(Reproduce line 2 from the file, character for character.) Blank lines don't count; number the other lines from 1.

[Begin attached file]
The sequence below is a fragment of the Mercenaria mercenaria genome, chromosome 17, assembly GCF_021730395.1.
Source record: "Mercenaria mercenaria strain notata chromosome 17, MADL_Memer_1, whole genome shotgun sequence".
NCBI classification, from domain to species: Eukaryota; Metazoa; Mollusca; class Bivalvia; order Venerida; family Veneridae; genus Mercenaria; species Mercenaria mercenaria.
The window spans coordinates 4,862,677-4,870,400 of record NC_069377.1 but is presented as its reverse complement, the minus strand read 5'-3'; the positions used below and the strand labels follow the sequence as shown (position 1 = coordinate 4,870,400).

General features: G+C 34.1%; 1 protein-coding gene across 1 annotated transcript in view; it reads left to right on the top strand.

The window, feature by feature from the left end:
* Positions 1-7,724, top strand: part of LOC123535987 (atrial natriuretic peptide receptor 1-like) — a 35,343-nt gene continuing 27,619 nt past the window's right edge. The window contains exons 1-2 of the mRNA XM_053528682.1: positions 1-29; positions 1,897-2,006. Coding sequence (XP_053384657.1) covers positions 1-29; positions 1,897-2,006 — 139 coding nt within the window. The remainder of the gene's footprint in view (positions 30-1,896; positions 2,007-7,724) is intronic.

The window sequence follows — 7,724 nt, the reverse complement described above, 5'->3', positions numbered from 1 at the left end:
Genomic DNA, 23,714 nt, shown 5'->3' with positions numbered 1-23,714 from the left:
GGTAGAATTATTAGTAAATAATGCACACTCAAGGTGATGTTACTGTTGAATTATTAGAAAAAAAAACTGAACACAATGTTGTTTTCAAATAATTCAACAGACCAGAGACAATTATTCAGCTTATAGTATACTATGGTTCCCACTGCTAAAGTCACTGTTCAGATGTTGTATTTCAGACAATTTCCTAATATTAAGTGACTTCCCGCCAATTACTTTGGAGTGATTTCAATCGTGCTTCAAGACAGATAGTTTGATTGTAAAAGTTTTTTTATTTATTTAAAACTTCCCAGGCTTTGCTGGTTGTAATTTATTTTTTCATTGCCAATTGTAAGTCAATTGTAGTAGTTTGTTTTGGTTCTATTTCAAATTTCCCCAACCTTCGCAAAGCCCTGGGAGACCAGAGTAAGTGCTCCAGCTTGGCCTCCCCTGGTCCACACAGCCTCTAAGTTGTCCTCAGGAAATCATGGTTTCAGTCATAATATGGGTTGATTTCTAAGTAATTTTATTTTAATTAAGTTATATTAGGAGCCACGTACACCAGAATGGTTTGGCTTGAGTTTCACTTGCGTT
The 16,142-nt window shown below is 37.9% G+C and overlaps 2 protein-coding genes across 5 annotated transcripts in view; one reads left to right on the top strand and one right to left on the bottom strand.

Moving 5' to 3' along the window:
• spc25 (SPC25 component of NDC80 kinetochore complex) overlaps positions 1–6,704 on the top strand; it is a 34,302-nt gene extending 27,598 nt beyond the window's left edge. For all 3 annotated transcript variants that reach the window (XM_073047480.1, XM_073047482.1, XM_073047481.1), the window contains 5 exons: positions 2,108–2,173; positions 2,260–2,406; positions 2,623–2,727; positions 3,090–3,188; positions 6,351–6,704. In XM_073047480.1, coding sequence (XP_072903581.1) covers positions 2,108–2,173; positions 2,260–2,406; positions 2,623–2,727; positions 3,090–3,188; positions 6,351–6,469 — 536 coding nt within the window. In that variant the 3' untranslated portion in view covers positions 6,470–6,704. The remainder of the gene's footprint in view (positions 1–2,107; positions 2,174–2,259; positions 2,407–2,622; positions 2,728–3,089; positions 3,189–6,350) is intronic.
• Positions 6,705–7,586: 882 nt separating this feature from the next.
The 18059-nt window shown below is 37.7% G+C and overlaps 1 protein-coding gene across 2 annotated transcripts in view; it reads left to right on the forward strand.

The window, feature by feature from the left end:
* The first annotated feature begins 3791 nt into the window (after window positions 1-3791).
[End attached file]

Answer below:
Source record: "Mercenaria mercenaria strain notata chromosome 17, MADL_Memer_1, whole genome shotgun sequence".